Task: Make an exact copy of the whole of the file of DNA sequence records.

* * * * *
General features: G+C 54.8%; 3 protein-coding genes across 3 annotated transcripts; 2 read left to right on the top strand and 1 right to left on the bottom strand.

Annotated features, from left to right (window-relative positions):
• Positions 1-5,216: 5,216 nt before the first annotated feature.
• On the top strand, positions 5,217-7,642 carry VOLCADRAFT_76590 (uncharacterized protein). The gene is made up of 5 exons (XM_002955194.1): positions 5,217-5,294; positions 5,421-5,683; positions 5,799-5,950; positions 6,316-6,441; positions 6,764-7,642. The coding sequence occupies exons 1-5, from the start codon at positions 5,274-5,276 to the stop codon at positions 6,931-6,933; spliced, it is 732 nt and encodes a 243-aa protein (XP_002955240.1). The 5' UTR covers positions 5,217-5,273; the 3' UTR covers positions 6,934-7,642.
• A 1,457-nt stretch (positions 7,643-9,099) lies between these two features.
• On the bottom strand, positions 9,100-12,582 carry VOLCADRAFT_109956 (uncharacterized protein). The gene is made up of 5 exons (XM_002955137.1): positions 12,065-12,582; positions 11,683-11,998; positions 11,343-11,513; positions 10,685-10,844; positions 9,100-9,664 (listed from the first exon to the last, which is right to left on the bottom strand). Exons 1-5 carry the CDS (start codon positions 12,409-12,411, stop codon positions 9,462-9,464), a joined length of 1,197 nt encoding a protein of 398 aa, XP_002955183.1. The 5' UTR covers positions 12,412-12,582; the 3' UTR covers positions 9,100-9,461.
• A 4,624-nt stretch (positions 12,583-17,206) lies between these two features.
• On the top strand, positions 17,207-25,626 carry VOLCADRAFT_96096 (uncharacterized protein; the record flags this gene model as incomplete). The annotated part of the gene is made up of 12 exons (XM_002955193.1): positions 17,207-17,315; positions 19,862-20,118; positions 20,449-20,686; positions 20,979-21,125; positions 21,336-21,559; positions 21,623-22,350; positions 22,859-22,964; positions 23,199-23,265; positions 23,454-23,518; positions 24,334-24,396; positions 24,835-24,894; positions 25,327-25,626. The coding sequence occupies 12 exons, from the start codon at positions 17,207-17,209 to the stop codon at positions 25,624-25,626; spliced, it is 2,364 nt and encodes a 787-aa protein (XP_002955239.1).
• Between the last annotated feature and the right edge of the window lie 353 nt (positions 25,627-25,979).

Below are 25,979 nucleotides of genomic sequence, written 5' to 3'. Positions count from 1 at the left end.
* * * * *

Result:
General features: G+C 54.8%; 3 protein-coding genes across 3 annotated transcripts; 2 read left to right on the top strand and 1 right to left on the bottom strand.

Annotated features, from left to right (window-relative positions):
• Positions 1-5,216: 5,216 nt before the first annotated feature.
• On the top strand, positions 5,217-7,642 carry VOLCADRAFT_76590 (uncharacterized protein). The gene is made up of 5 exons (XM_002955194.1): positions 5,217-5,294; positions 5,421-5,683; positions 5,799-5,950; positions 6,316-6,441; positions 6,764-7,642. The coding sequence occupies exons 1-5, from the start codon at positions 5,274-5,276 to the stop codon at positions 6,931-6,933; spliced, it is 732 nt and encodes a 243-aa protein (XP_002955240.1). The 5' UTR covers positions 5,217-5,273; the 3' UTR covers positions 6,934-7,642.
• A 1,457-nt stretch (positions 7,643-9,099) lies between these two features.
• On the bottom strand, positions 9,100-12,582 carry VOLCADRAFT_109956 (uncharacterized protein). The gene is made up of 5 exons (XM_002955137.1): positions 12,065-12,582; positions 11,683-11,998; positions 11,343-11,513; positions 10,685-10,844; positions 9,100-9,664 (listed from the first exon to the last, which is right to left on the bottom strand). Exons 1-5 carry the CDS (start codon positions 12,409-12,411, stop codon positions 9,462-9,464), a joined length of 1,197 nt encoding a protein of 398 aa, XP_002955183.1. The 5' UTR covers positions 12,412-12,582; the 3' UTR covers positions 9,100-9,461.
• A 4,624-nt stretch (positions 12,583-17,206) lies between these two features.
• On the top strand, positions 17,207-25,626 carry VOLCADRAFT_96096 (uncharacterized protein; the record flags this gene model as incomplete). The annotated part of the gene is made up of 12 exons (XM_002955193.1): positions 17,207-17,315; positions 19,862-20,118; positions 20,449-20,686; positions 20,979-21,125; positions 21,336-21,559; positions 21,623-22,350; positions 22,859-22,964; positions 23,199-23,265; positions 23,454-23,518; positions 24,334-24,396; positions 24,835-24,894; positions 25,327-25,626. The coding sequence occupies 12 exons, from the start codon at positions 17,207-17,209 to the stop codon at positions 25,624-25,626; spliced, it is 2,364 nt and encodes a 787-aa protein (XP_002955239.1).
• Between the last annotated feature and the right edge of the window lie 353 nt (positions 25,627-25,979).

Below are 25,979 nucleotides of genomic sequence, written 5' to 3'. Positions count from 1 at the left end.